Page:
This meeting would be a one-off affair, for soon after the fleets split up for individual visits to show the flag. The Revenge went to Corsica, where the highlight of the visit was Ajaccio, the birthplace of Napoleon. I can say that I went there, but I don’t remember much about the visit. I can remember my first experience of Action Stations, when the fifteen inch guns were fired at targets for exercise. The ditty boxes were regimentally stacked on the tops of the lockers and the reverberations throughout the ship when those guns were fired caused some of the ditty boxes to leap from the lockers - mine amongst them. It sustained a fair crack on one corner, there to this day for one and all to see. How’s that for history created fifty five years ago?

When at sea, the name of the game was ‘Exercises’ and our particular part in the Engine Room Department was to learn to combat flooding and fire, known as Damage Control. Being on a training battleship, as expected, exercises were frequent, both day and night. On watch in the boiler room, tending to sprayers and learning various pipe systems wasn’t too bad, but at Damage Control stations one had to hop about a bit, shoring up damaged bulkheads, fighting imaginary fires. When the lighting was considered to have failed and the exercises were carried out in darkness - this was a different kettle of fish! Since the war, there have been a number of fictional naval books, where the hero comes from the Upper Deck crowd. None seem to emanate from down below, where all the wheels are made to go ‘round!

Upon our return to Gibraltar, my mission was to purchase the pyjama set for Mabel. Haggle, don’t forget to haggle. The game was to ask about anything but the desired item, and the storekeeper would turn the place upside down to maintain the interest of the potential customer. Eventually I inquired about a pyjama set and several were brought forth for perusal. Not to chose the one you wanted was part of the entertainment; bicker over any but that, until the choice was made and the haggling commenced. That evening saw the beginning of an apprenticeship, because from then on in any foreign port one haggled. The Indian storekeepers were experts, comparable to water from a dripping tap wearing away a stone. A server would break off the negotiations and bring forward other articles. A silk shawl, with a: "Your girl would like this, Sir". The ever-present 4711 perfume with a: "You smell this, Sir". Wall tapestries, ivory paper-knives, families of ebony elephants, wrist watches, boxes of cigars and then, as if to gain breath for another foray, cups of coffee were offered. Then the dressing gown and pyjama set would appear, as if by magic, and a quiet voice would ask, "What would you give, Sir?". When a really unacceptable amount was offered, a painful expression appeared on the face of the assistant; one could almost imagine that he was bleeding inside. So the evening of entertainment progressed. When nearing the amount that was agreeable to the two of us, I had to cry off because of a shortage of funds. The fortnightly pay was due before the ship left Gibraltar, so I knew I could return to the store and complete the deal. And so, on the evening of pay day, I went to the store and finally bought the dressing gown and pyjama set for thirty five shillings. Mabel Sheard liked the gift immensely, but in all our married days I don’t think I ever saw her wear them. The things came in useful once when our daughter, Barbara, used them in one of her school plays. And then they went back into storage together with the moth balls.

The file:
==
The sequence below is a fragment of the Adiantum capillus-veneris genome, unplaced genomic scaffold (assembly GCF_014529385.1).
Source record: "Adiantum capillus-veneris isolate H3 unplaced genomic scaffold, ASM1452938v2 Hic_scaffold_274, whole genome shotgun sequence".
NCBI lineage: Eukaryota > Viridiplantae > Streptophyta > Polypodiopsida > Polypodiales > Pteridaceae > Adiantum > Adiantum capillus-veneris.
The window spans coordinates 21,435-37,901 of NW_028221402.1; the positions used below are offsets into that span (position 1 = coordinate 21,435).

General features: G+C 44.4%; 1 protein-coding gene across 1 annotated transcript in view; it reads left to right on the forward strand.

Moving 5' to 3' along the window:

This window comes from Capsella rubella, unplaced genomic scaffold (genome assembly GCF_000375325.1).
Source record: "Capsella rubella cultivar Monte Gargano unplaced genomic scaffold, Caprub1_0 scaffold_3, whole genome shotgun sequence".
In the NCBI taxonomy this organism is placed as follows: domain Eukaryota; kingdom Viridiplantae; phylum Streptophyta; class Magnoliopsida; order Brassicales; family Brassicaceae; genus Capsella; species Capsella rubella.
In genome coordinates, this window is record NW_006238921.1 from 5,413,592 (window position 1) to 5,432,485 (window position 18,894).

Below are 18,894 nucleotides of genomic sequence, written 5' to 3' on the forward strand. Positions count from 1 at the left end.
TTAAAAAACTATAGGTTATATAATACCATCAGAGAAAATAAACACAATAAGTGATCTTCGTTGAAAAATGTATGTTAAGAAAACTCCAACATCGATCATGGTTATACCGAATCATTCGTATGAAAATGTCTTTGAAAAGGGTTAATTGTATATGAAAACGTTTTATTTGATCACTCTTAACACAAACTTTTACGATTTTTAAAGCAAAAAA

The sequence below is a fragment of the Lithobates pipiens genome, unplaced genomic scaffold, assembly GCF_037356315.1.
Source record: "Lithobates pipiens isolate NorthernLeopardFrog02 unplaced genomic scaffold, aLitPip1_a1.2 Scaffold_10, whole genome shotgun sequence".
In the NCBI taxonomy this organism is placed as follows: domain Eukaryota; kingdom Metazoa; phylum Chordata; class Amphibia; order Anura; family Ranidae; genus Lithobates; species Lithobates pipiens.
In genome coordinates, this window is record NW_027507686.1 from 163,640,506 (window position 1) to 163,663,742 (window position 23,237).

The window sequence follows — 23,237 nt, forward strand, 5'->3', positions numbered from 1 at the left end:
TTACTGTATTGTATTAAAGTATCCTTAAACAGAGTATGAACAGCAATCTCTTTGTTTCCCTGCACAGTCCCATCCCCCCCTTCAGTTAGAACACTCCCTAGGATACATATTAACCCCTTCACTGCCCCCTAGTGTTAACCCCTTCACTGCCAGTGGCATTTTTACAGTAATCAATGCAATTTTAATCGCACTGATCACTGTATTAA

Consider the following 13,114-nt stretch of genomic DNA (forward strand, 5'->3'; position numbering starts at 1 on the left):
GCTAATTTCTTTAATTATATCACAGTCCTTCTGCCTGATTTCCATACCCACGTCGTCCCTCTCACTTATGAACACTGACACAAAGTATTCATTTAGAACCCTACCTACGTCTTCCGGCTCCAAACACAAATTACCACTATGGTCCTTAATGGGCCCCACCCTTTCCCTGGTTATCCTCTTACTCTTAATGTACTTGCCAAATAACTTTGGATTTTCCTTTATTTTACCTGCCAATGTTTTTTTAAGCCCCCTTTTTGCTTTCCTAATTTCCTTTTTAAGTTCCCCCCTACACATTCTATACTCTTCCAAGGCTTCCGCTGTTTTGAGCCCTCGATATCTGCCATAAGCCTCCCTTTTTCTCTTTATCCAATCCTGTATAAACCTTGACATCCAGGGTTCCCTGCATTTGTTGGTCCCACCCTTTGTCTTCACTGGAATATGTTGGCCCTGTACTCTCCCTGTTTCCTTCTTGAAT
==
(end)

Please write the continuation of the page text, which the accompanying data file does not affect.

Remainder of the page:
Being in the Home Fleet meant that I had fourteen days leave over Easter and of course I had to visit Gran and tell her all about the past three months. How she went back in time to tell me about the times Uncle Jack had had whilst in the Navy. Did I do this or that? No? He did! But the yarns brought a bit of life back into her soul. She told me how Uncle Jack was a Freemason and when visiting foreign places had found himself dining with his Captain in other Lodges. I can hear her now saying: "Never mind, you will have your chance one day." I smile to myself even now, whilst writing. There was Uncle John, a Chief Shipwright in a brass-buttoned uniform and me, a Second Class Stoker, a bilge-rat in comparison. I think of my first Captain, Wake-Walker; the only time I ever saw him was at Sunday Divisions inspections, when he would walk past our ranks and inspect us with x-ray eyes.